By Susan Fourney and Kelly Martin
The national defense base budget has outweighed non-defense spending for much of the past three decades, according to data compiled by the Congressional Research Service. In constant dollars, defense base budget authority in 1977 was lower than non-defense — $340.6 billion versus $421.1 billion. In 2012, national defense spending was higher than non-defense — $554.3 billion versus $489 billion.
The national defense budget includes military operations and defense-related activities at other federal agencies, including the Energy Department. The base budget does not include supplemental spending for wars and emergency operations.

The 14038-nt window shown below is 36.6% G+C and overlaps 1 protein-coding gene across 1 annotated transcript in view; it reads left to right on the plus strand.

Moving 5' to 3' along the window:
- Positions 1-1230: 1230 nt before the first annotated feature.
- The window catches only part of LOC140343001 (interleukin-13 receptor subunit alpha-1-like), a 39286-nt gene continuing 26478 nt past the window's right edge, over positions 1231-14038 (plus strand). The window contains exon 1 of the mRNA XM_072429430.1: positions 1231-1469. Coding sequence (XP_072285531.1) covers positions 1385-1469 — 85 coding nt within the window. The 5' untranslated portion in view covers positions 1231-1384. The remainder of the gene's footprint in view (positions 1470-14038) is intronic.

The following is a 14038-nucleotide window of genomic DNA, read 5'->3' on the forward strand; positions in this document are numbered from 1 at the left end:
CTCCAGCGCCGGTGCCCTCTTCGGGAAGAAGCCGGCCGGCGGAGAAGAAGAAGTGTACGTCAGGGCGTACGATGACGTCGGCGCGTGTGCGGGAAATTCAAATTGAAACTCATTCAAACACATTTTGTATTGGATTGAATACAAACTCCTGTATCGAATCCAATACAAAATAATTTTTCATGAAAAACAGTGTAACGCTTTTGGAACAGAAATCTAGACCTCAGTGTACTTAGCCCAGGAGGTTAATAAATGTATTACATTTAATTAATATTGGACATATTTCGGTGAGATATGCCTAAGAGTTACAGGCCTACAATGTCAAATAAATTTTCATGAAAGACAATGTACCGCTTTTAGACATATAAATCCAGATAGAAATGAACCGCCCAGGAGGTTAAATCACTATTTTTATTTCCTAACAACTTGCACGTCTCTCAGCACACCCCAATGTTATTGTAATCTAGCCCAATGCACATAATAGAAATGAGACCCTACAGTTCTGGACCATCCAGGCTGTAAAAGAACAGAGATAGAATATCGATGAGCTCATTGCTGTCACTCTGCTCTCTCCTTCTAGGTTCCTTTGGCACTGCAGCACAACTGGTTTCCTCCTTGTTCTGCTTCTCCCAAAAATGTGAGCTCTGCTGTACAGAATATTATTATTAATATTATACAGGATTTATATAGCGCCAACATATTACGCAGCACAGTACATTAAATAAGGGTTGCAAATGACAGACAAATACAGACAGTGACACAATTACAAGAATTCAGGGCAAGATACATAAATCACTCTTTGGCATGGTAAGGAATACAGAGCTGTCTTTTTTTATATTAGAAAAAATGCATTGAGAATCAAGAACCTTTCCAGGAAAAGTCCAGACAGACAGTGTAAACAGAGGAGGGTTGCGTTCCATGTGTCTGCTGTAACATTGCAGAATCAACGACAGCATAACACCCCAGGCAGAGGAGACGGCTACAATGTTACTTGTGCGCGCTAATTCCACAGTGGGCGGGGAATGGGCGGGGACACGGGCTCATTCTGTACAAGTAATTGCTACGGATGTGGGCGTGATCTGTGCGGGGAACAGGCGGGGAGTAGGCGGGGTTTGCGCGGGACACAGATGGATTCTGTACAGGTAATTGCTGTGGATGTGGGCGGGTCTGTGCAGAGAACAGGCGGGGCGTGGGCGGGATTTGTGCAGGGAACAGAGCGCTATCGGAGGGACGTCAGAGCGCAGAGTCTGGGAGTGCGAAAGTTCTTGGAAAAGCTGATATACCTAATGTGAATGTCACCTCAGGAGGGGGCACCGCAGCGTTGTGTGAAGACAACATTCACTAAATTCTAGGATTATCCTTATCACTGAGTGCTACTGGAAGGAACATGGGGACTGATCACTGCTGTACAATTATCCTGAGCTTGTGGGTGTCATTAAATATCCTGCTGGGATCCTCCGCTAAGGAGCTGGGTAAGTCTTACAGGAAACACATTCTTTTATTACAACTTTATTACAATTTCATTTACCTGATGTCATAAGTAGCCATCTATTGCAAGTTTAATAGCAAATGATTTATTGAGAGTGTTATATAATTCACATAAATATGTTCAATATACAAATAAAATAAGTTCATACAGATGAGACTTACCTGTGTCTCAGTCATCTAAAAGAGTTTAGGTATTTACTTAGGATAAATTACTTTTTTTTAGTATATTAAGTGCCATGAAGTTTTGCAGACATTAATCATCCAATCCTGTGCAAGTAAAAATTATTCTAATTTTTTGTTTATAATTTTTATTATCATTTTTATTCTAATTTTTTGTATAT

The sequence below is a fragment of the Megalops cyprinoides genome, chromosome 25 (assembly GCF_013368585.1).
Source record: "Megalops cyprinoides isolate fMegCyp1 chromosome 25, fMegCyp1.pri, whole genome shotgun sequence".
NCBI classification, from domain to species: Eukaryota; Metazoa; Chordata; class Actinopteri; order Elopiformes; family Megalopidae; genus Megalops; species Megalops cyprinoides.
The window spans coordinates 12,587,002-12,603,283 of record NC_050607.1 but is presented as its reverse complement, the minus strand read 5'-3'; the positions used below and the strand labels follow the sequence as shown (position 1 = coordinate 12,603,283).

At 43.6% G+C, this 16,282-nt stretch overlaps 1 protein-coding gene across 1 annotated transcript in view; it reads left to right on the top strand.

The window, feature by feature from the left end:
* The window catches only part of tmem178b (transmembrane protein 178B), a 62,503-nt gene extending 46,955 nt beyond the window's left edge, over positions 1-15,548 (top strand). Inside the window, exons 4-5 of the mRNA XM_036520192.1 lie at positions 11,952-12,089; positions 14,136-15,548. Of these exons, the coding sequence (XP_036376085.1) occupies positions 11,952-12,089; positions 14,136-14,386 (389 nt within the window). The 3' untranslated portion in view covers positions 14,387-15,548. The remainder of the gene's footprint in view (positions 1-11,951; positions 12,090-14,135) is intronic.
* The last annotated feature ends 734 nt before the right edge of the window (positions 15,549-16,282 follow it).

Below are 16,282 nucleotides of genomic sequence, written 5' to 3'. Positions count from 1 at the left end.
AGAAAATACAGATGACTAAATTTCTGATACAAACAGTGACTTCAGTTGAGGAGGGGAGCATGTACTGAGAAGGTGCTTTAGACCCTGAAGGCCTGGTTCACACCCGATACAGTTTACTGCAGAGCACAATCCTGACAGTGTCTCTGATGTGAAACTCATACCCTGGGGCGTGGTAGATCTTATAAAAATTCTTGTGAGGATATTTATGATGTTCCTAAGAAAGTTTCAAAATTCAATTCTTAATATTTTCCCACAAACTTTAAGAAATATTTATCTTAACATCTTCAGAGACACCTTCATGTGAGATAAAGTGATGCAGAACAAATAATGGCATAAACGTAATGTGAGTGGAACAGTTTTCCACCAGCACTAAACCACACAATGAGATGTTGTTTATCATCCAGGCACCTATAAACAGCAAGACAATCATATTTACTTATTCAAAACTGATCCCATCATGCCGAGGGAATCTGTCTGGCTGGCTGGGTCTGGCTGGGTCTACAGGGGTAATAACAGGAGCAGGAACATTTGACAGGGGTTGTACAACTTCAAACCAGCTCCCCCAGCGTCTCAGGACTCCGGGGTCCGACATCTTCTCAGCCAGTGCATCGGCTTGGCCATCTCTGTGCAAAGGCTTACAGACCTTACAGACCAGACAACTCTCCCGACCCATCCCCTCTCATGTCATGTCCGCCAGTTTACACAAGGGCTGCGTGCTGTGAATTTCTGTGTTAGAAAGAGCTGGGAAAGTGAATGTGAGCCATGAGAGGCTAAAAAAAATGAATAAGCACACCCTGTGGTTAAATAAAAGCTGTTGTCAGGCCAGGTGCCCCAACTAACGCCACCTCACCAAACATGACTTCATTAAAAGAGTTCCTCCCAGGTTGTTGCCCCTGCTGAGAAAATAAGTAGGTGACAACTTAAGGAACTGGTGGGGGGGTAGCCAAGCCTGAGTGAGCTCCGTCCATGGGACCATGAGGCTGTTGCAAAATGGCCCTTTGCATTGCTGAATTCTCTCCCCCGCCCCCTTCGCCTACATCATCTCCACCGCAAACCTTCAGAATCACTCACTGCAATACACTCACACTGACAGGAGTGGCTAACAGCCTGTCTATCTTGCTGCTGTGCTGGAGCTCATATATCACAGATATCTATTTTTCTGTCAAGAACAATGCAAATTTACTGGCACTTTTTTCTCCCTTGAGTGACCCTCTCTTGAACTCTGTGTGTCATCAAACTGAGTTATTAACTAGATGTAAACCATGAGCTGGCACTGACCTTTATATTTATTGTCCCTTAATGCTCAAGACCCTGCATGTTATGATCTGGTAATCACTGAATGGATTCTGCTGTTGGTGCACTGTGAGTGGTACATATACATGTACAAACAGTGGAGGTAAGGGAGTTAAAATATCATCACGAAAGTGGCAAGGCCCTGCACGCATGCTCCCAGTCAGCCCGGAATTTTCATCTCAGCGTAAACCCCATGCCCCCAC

Deputy Defense Secretary Ashton B. Carter and Pentagon leaders warned lawmakers in February that sequestration cuts would result in a “drastic shortfall in the funding we need to do training, which inhibits our capacity to fight.” But it appears consensus is building around scaling back military spending. Factoring in war costs, the Pentagon’s budget is 12 times that of the civilian agencies, former Office of Management and Budget defense analyst Gordon Adams said at a March forum hosted by the Center for International Policy.
Here’s a look at how defense and non-defense dollars have ebbed and flowed from the Carter administration to President Obama’s. Amounts are adjusted for inflation in fiscal 2012 constant dollars and exclude spending for the wars in Iraq and Afghanistan.